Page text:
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Paperback The End of Eternity Book

ISBN: 0765319195

ISBN13: 9780765319197

The End of Eternity

(Book #18 in the Foundation Universe Series)

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Book Overview

One of Isaac Asimov's SF masterpieces, this stand-alone novel is a monument of the flowering of SF in the 20th century. It is widely regarded as Asimov's single best SF novel and one every SF fan should read. Andrew Harlan is an Eternal, a member of the elite of the future. One of the few who live in Eternity, a location outside of place and time, Harlan's job is to create carefully controlled and enacted Reality Changes. These Changes are small,...

Customer Reviews

5 ratings

Astonishing

This is clearly one of the best of Asimov's works. A pleasure to read. Its a simple story of alternative reality going into non-existance when one unknown Technitian falls in love with a very special woman. The result of love is nothing unexpected except that Eternity ends clearing way to Galactic Empire which in turn switches to the Foundation. It is simply amazing how Asimov sticks to his original idea and how he introduces new perspective. In this book you will learn a great deal on time travel and all its aspects. Read it as soon as you can, the ending is really astonishing.

Brilliant!

The fame of Asimov's Foundation and Robot series has tended to steal the limelight from some of his other masterpieces, chief among them, The End of Eternity, a book that is hard to find. In this book, Asimov consciously set out to explore the limits of the classic paradox of time travel that has bedeviled so many works of science fiction. As a result, this is a "bare bones" novel; no robots or empires or any other such distractions. Its strength lies in imagination. Asimov looks at our world as it has evolved, and then introduces the organization called Eternity, whose mission is to protect humanity from its own mistakes, by making deft changes in key events over time (past and future). Along the way, he has fun making digs at the unchanging fundamentals of human nature (competition, drive, love) amid centuries of changing social mores. At the heart of the book is the love story of Andrew Harlan and Noyes Lambent, but this tale is just a framework for Asimov to build on. In the final analysis, Asimov is making the point that just as a child learns to walk by repeated falls, humanity's ultimate characteristic is the Schumpeterian desire and ability to innovate through risks. If we are protected from ever making mistakes, we may avoid tragedies, but the human race itself will vegetate and die. As with many of his earlier works, the dialog can be jarring and characters often one-dimensional. For all that however, The End of Eternity ranks among Asimov's finest in the field of science fiction and makes it all the more strange why this book is so difficult to find. Do take the time to lay your hands on it; you will not be disappointed.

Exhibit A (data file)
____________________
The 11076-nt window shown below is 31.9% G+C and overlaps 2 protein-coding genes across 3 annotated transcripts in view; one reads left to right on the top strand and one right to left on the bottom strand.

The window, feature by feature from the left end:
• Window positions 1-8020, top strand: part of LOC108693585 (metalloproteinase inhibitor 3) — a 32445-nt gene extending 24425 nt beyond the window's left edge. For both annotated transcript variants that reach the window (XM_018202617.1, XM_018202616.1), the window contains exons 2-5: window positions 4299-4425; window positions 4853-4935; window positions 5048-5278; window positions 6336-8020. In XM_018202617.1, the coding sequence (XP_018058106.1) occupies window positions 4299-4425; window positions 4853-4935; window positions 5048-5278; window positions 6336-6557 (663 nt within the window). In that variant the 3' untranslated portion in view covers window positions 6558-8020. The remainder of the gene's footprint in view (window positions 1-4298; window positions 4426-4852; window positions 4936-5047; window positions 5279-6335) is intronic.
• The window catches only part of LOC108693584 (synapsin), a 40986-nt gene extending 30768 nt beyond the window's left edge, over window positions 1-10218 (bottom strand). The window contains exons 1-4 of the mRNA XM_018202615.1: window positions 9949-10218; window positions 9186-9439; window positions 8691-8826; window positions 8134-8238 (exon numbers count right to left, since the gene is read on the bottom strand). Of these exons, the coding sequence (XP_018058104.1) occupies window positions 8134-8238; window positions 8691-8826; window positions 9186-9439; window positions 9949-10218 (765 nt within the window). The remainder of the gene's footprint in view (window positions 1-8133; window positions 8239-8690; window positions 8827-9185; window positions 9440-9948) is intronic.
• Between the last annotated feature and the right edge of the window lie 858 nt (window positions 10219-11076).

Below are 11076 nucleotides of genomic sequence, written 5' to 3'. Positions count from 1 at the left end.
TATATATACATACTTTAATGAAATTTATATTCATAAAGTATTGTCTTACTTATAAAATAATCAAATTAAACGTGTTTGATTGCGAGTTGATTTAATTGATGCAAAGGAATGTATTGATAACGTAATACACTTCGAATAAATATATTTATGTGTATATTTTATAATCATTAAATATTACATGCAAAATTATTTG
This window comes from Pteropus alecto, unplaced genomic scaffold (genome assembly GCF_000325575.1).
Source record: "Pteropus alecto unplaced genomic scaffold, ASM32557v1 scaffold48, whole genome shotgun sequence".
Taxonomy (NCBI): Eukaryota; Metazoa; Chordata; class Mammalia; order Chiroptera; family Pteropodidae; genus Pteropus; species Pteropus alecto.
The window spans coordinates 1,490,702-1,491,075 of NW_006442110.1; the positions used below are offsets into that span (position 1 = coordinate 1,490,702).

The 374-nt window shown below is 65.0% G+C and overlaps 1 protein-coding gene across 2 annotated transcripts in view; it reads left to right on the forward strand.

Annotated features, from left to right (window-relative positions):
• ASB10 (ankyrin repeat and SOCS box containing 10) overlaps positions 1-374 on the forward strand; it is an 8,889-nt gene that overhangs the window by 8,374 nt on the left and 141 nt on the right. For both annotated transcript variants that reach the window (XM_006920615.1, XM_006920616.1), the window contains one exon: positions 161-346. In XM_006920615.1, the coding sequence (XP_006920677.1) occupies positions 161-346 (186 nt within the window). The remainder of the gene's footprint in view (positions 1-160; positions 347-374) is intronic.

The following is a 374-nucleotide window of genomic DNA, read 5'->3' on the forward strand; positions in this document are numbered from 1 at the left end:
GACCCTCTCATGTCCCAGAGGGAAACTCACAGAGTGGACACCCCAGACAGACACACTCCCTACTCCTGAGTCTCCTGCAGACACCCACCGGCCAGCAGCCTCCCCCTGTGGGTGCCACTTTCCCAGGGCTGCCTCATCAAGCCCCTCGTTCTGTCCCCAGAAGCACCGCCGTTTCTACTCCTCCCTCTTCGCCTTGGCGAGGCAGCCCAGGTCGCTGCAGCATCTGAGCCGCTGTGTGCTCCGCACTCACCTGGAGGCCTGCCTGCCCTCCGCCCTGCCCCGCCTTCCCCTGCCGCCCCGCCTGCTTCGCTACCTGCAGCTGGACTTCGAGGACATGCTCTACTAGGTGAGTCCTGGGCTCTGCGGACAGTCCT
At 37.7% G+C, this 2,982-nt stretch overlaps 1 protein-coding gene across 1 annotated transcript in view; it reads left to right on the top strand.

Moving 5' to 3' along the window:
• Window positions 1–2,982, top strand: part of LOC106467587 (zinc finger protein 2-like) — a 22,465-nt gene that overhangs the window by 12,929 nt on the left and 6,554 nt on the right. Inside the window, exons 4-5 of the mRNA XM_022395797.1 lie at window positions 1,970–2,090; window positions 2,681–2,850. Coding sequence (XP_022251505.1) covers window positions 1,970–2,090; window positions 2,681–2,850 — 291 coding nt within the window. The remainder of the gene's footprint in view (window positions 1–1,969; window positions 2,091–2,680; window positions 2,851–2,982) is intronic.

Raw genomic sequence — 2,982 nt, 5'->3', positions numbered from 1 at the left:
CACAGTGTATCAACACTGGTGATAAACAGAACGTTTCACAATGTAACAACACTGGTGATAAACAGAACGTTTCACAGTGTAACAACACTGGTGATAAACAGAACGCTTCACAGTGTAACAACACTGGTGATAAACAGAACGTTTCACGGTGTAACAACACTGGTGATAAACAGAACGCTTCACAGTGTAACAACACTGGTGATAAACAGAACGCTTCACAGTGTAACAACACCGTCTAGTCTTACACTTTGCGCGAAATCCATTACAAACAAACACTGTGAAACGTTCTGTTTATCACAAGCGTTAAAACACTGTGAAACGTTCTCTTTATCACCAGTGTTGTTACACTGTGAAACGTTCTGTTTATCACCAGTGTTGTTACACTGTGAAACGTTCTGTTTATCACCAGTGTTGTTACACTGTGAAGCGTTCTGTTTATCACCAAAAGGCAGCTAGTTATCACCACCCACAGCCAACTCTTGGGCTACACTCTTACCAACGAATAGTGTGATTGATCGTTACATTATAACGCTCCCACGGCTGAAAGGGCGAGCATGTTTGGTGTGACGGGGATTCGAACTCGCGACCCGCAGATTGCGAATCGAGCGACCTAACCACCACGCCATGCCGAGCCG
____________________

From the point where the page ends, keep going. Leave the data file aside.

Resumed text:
Little-known Asimov classic

This short book is one of Asimov's minor masterpieces and, inexplicably, one of the least well-known of his sci-fi novels. Asimov wrote about 18 sci-fi novels, and for some reason this little book gets overlooked, probably because of the success of his Robot series, Daneel and Elijah series, and of course his epic Foundation series. However, if you want a fine Asimov read that stands on its own with an engaging plot about time travel and what you could do with that, in addition to some nice characterization, give this little gem a try.